If politics makes for strange bedfellows, so do fluctuations in international currency. Toyota is a world leader in hybrid vehicles, but the strength of the Japanese yen against the euro means that Toyota either accepts a reduced profit on hybrids sold in Europe or raises hybrid pricing to unpalatable levels.

Toyota can justify making less on its hybrids if it can boost profitability of conventional vehicles, which is why its in dialogue with BMW to buy the German automaker’s diesel engines for vehicles sold in Europe. While no deal has been announced, Reuters reports that BMW and Toyota are in talks to share green technology in the European market.

Toyota would benefit from using BMW’s diesel engines, which would reduce Toyota’s research and development costs, give them a selling point in the European market and cut manufacturing costs by reducing the number of diesel engines imported from Japan.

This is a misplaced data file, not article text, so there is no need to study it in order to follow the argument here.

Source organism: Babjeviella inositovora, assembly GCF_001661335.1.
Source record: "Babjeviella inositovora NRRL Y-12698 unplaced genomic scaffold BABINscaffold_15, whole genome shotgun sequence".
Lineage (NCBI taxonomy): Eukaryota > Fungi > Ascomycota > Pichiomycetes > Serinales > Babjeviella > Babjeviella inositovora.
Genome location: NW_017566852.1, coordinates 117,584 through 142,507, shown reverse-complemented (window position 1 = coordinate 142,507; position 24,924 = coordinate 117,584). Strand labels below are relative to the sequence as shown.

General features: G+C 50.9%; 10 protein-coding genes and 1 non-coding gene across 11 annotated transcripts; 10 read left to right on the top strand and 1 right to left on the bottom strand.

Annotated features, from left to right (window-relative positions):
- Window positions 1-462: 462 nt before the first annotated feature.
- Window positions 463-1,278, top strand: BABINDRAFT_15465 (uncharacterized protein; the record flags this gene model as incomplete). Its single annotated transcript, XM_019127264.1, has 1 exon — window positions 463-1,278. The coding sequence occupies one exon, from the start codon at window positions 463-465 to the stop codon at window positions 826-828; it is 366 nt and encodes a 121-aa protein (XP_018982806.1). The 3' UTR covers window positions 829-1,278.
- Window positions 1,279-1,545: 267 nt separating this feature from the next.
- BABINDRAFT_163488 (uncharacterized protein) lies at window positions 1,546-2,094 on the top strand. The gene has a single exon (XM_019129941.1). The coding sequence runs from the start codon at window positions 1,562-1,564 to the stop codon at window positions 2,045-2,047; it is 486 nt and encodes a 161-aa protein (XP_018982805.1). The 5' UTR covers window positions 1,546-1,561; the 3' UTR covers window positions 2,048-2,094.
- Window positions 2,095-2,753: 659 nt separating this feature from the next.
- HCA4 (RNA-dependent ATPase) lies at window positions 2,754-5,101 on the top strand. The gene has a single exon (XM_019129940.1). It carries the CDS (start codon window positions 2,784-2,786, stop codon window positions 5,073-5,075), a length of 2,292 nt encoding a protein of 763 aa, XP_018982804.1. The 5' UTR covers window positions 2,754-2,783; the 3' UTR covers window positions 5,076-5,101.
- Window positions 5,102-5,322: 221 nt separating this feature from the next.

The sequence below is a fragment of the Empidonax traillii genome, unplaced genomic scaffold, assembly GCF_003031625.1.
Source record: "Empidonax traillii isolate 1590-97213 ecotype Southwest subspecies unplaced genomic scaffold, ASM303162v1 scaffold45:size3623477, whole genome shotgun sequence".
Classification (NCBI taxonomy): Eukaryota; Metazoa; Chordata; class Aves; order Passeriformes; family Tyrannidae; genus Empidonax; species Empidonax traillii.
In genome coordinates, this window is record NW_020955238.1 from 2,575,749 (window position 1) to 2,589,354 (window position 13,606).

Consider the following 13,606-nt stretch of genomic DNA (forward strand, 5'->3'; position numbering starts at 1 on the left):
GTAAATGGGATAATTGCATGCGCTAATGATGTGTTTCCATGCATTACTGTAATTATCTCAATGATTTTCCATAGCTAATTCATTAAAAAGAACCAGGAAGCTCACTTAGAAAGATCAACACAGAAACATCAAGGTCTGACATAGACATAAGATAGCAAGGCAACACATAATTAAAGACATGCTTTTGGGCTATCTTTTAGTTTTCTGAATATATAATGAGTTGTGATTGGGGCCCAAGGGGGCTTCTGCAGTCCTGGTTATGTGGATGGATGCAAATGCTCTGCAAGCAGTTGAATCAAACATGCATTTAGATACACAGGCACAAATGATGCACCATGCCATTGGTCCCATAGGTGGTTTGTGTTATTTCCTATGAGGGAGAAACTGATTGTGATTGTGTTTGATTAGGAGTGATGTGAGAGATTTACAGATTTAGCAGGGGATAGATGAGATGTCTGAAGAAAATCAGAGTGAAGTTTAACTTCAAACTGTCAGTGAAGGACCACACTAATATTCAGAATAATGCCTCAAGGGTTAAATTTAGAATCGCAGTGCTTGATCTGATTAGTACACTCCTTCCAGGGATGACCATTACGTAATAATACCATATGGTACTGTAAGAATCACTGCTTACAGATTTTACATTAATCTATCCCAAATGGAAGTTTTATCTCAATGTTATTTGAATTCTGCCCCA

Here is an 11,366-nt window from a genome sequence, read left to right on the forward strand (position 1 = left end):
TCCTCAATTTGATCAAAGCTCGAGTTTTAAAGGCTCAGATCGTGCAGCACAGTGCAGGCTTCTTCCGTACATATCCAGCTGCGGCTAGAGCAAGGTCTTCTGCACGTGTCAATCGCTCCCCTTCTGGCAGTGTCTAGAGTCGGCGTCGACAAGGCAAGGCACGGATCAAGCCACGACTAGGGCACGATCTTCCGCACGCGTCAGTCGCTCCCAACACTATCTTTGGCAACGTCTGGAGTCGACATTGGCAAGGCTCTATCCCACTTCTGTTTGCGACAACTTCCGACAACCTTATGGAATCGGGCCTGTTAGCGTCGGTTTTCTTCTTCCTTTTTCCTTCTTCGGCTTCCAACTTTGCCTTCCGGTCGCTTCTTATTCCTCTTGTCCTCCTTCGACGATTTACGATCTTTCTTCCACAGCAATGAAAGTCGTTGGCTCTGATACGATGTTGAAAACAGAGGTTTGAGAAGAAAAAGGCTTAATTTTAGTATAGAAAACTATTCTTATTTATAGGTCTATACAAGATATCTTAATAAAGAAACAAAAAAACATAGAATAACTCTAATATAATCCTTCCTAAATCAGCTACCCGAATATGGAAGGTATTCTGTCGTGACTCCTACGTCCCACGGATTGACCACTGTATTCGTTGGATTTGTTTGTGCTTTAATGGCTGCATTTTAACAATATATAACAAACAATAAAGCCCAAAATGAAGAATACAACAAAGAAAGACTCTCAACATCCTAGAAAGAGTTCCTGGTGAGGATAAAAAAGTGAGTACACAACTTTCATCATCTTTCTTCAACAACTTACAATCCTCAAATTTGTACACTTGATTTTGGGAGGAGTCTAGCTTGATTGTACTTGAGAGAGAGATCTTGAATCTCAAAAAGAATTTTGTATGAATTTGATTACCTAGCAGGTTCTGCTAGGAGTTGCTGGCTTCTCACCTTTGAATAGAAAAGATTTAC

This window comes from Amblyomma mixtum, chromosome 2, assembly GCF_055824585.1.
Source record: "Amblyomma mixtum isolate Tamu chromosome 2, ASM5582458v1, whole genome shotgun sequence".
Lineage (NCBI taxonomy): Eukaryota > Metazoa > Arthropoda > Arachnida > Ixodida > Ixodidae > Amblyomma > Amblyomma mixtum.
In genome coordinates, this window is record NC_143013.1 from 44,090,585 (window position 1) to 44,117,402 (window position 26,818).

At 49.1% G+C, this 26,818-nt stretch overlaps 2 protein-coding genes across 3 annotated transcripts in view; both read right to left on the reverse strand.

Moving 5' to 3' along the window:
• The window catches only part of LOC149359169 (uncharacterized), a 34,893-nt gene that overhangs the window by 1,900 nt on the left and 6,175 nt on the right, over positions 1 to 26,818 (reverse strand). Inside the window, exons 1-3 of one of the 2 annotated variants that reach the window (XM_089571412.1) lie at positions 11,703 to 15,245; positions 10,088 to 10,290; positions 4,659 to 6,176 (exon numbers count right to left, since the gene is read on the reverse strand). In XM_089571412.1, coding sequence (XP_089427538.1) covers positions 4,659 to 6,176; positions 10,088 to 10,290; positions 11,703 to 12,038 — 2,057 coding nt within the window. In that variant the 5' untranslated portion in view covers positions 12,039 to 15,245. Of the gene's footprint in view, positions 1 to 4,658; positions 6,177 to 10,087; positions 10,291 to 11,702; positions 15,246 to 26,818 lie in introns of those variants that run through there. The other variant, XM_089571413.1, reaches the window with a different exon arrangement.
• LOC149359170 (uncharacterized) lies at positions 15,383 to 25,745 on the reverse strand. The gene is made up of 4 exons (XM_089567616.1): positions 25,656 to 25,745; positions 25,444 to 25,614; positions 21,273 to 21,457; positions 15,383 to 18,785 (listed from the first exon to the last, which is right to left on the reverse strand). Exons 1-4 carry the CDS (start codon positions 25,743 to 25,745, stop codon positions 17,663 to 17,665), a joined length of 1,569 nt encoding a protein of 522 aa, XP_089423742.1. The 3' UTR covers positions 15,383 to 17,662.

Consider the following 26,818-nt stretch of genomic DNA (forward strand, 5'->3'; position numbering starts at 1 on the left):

BMW would benefit from Toyota’s well-sorted hybrid vehicle technology, which it would (potentially) use to expand its hybrid vehicle product offerings. BMW has also partnered with PSA Peugeot Citroen Group to develop hybrid vehicles, but this partnership covers hybrid subcompacts only.

Toyota has a development partner for hybrids, too: the Japanese automaker is working with Ford, but their agreement specifically covers the development of hybrid trucks and SUVs only.

This isn’t the first time that BMW has agreed to supply its diesel engines to other automakers. Carbon Motors, the start up police-car-only manufacturer based in Connersville, Indiana, signed a deal to use BMW’s 3.0-liter twin-turbo diesel engines exclusively back in March of 2010.